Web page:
“The Snow Maiden”
English National Ballet
December 11 to 16, 2007
by John Percival
copyright 2007 by John Percival
Born in London 52 years ago, Michael Corder began his career with the Royal Ballet after training at their school, and almost at once made his first choreography for their apprentice group, his first professional ballet following not long after. Since then he has worked as dancer and choreographer with companies in Britain, Denmark, Hong Kong, Japan, Netherlands, Norway, Portugal and USA, creating more than fifty ballets, some pure dance (he has a flair for showing even inexperienced casts to good advantage), others to stories both familiar and original. He says he has long been attracted to Hans Christian Andersen's “The Snow Queen” as a subject; also that having already produced Prokofiev's “Romeo and Juliet” and “Cinderella” the composer's less often heard ballet music for “The Stone Flower” appealed to him too. That was written for an unfamiliar subject not necessarily suited to western audiences, but he thought that “the various rustic, magical and wintry sounding elements in the score seemed ... to lend themselves completely naturally to the requirements of the Snow Queen story”. And so it has proved, with Corder's own adaptation of the action for a three act ballet and the music arranged by the composer Julian Philips, using about two-thirds of "The Stone Flower" plus extracts from two operas and a symphony.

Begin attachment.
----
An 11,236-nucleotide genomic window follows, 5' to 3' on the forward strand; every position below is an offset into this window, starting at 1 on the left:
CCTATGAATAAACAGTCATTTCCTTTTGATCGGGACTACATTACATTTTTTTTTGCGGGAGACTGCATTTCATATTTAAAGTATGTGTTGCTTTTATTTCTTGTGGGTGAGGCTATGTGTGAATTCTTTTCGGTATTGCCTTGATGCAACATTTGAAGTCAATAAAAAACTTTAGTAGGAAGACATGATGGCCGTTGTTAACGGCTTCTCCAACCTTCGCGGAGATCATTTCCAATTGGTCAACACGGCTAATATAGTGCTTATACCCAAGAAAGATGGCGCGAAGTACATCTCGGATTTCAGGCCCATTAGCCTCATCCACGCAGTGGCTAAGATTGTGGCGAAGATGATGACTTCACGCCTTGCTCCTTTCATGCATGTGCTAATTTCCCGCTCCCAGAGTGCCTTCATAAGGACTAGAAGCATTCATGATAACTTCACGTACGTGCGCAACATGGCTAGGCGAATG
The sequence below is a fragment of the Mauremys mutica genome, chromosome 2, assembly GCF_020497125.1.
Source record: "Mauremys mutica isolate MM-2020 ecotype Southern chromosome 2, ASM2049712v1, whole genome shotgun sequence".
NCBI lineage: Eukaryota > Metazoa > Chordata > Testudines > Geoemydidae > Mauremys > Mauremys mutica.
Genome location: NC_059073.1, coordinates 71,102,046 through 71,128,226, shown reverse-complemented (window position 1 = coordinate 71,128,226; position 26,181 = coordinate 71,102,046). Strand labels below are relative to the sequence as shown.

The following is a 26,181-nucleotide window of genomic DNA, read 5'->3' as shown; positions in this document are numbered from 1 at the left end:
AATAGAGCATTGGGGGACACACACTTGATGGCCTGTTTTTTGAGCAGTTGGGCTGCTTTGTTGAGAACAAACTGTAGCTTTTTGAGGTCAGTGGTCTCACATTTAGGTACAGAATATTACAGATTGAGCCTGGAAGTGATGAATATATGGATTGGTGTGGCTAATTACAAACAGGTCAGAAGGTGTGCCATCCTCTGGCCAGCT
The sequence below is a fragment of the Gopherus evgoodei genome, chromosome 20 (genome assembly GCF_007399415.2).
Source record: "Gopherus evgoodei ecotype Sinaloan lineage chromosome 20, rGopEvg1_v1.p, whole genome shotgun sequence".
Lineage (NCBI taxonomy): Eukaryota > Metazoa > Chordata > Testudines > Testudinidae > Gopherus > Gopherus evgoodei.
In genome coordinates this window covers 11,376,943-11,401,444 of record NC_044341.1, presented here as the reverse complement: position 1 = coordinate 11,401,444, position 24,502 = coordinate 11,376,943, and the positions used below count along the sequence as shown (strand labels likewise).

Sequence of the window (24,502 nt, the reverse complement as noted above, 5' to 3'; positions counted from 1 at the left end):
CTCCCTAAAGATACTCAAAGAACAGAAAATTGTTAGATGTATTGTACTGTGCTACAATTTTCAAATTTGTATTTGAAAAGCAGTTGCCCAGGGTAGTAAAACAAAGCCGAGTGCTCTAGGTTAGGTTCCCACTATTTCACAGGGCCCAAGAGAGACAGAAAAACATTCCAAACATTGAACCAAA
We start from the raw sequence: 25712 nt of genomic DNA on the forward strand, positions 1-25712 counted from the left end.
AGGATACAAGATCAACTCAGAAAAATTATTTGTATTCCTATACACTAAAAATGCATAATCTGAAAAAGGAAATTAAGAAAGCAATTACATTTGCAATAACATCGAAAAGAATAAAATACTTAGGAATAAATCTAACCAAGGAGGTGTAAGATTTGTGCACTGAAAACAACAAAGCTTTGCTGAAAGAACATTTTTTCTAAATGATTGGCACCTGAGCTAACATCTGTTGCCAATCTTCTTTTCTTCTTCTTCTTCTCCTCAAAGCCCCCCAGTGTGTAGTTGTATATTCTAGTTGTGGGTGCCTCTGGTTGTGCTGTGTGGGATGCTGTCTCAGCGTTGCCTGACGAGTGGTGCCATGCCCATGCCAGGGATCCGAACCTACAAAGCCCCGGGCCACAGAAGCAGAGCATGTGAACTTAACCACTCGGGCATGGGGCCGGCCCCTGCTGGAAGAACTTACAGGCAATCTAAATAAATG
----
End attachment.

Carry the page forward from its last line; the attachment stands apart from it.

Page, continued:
Premiered by London Festival Ballet in Liverpool a few weeks ago, the new ballet has been on tour and now reached London, opening the company's winter season at the Coliseum theatre. The story (simplified somewhat for the ballet) shows the Snow Queen abducting the young hero Kay from his lover Gerda and confusing him by putting slivers of ice into his heart and his eye; but all ends well once Gerda finds and rescues him. Five casts took the leads but unfortunately a severe cold prevented me from seeing any but the first night. Daria Klimentova, born and trained in Prague, brings a fine command to the title part, and has said how happy she is for once to break away from her usual nice roles. Yosvani Ramos, who plays Kay with attractive ease, comes from Cuba, and his charming Gerda, Fernanda Oliviera, is Brazilian. (There is just one English dancer among the alternating leads from Canada, Chile, Estonia, Georgia, Japan and some more Cubans.)
Happily, there are many entries from supporting dancers, among whom Elena Glurdjidze gives a notable account of the gypsy girl who befriends Gerda and helps her escape to search for Kay with help from an amusing reindeer. White wolves and foxes among the Queen's icy followers, and two men as flowers to help Gerda's survival, stand out among the ensemble dances that occur all through the ballet for villagers, gypsies and wintry spirits. Mark Bailey's settings provide for rapid transformations and he has also devised ingenious costumes.
Some of the press reviews have been rather snide, but I must say that I enjoyed the show and look forward to its return. Audience response has been enthusiastic too, as displayed in the sold-out houses as well as the applause.
Photos by Patrick Baldwin.